Investing in sustainable farming practices

MINISTER Watt said the COP 28 statement was consistent with the National Statement on Climate Change and Agriculture endorsed by all Australian agriculture ministers in July this year.

“The Albanese government is also investing in new technology and help for farmers to adopt even more sustainable practices, and has recently begun consultation on Australia’s first agriculture and land sector plan for reducing emissions,” he said.

The National Farmers’ Federation welcomed the announcement, saying the declaration stresses the importance of the agriculture sector as a major stakeholder in the debate, and reaffirms farmers being at the core of decisions made that affect them.

“The NFF recognises the fundamental challenge that adaptation and emissions reduction represent to our industry,” said NFF’s president, David Jochinke, who attended COP28 in Dubai.

“It’s critical that climate adaptation doesn’t compromise our ability to produce food and fibre, or result in reduced productivity, by limiting herd numbers for example.”

The declaration stresses “that any path to fully achieving the long-term goals of the Paris Agreement must include agriculture and food system”.

The NFF maintains that the commitment to the goals of the Paris Agreement should continue to recall Article 2, which recognises the importance of “Increasing the ability to adapt to the adverse impacts of climate change and foster climate resilience and low greenhouse gas emissions development, in a manner that does not threaten food production”.

The declaration pledges to “revisit or orient policies and public support related to agriculture and food systems to promote activities which increase incomes, reduce greenhouse gas emissions, and bolster resilience, productivity, livelihoods, nutrition, water efficiency and human, animal and ecosystem health while reducing food loss and waste, and ecosystem loss and degradation”.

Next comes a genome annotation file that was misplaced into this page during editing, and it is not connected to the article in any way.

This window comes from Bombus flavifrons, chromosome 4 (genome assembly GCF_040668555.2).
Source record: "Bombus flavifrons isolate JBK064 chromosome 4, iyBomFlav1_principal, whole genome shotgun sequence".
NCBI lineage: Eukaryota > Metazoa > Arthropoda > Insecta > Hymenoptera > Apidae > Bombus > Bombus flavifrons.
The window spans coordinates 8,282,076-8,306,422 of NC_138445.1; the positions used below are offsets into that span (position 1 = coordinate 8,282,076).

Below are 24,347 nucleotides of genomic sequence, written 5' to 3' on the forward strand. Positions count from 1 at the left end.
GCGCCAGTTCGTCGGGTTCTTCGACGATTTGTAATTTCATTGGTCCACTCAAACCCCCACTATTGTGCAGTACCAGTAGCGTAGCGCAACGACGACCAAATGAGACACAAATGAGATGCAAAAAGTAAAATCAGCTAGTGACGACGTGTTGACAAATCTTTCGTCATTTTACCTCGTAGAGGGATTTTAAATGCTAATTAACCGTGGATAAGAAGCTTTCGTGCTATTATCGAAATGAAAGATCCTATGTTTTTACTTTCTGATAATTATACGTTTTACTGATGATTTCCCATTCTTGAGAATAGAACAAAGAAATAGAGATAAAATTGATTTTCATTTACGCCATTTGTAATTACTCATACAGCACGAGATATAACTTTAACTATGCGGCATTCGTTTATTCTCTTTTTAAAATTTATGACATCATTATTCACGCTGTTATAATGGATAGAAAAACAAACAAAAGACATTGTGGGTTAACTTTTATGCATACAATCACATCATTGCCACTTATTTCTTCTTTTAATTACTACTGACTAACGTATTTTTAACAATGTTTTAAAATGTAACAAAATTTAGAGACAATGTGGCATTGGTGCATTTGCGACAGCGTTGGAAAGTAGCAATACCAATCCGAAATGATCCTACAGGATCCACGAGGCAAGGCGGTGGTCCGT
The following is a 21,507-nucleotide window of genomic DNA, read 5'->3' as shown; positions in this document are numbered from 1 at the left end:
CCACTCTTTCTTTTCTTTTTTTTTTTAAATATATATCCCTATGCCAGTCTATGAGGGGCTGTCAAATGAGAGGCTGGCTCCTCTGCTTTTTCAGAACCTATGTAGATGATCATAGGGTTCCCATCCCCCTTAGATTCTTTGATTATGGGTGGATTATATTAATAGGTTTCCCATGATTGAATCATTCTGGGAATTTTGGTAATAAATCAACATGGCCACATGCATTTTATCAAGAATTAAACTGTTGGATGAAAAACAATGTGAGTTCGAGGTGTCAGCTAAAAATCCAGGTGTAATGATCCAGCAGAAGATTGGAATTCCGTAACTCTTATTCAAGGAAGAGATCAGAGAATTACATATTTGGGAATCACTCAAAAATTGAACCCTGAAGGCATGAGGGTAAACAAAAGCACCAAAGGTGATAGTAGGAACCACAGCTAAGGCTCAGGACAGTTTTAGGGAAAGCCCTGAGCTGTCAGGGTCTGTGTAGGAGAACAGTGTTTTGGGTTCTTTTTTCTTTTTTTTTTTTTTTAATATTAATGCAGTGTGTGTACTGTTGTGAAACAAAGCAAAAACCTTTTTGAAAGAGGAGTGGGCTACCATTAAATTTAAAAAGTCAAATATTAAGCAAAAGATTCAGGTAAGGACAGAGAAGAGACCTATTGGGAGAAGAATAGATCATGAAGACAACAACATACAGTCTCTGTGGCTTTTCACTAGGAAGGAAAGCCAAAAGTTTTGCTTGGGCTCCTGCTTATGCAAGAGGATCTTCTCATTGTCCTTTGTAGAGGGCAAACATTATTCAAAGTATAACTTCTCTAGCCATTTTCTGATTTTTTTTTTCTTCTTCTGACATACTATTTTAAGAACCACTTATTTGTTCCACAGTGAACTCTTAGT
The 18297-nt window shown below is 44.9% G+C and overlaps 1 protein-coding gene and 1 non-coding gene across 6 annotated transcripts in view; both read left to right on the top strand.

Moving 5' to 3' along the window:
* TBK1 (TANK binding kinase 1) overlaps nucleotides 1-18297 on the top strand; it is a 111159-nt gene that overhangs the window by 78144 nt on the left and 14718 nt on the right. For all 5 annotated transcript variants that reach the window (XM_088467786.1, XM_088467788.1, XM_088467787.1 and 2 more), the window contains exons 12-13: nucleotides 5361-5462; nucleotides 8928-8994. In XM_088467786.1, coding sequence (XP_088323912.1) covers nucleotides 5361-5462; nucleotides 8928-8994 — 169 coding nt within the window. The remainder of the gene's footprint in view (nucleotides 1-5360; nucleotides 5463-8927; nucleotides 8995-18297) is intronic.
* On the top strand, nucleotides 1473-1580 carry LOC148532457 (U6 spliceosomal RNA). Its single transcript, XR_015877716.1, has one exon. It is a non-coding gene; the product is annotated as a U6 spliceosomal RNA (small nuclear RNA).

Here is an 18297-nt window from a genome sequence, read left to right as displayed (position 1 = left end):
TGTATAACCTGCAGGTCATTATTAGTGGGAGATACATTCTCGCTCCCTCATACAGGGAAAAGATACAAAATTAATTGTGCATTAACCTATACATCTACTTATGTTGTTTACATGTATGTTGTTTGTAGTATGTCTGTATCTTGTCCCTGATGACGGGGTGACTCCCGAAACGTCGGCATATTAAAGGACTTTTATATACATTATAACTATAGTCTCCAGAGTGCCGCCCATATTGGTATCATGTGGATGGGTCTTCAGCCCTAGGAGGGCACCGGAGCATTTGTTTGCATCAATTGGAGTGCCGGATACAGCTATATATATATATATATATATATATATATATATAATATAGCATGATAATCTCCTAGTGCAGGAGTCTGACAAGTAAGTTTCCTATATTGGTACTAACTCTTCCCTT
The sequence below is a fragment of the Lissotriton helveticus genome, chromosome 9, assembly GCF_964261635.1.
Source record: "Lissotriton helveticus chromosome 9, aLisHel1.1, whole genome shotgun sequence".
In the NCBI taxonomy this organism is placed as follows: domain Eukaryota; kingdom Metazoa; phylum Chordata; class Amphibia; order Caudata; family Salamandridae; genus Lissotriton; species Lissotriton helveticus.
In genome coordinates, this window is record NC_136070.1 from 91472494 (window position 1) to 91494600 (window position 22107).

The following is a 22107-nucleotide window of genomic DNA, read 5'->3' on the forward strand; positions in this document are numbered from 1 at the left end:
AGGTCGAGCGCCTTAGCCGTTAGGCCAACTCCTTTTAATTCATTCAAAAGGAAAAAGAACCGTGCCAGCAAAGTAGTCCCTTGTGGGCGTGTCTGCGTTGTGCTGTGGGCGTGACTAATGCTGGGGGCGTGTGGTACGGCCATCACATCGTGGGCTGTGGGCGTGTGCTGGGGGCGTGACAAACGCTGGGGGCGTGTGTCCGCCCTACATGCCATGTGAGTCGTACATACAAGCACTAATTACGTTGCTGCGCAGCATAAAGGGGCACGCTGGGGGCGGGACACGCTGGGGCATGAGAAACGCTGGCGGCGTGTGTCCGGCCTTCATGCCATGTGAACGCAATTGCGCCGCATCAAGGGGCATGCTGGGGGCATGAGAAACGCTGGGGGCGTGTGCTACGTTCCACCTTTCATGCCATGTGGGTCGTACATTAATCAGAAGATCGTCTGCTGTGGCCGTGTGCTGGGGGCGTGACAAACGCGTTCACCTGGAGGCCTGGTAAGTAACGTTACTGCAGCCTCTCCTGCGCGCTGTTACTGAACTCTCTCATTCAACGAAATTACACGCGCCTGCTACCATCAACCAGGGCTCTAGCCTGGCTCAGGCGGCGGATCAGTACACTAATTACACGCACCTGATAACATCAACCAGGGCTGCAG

Mr Jochinke said that this was pleasing to read, and reemphasised the NFF’s commitment to addressing climate change.

“The NFF is fully committed to working collaboratively and constructively on this matter with the government, particularly as we consult on upcoming sectoral plans during 2024”.

The declaration also called for parties to “accelerate and scale science and evidence-based innovations – including local and Indigenous knowledge – which increase sustainable productivity and production of agriculture”.

Mr Jochinke noted that a continued focus on science and innovation was critical.

“Farmers are continually seeking improvements and innovation based on risk, science and evidence, and policies that support the innovation and uptake of new technologies that reduce emissions should be encouraged,” Mr Jochinke said.

Gippsland Farmer

The Gippsland Farmer is a monthly agricultural newspaper reporting on rural news and distributed FREE and direct to an area covering from Cann River through to South Gippsland. For more than 40 years Gippsland Farmer has reported on a range of issues and industries including dairy, beef, vegetables, sheep, goats, poultry, organic farming, and viticulture.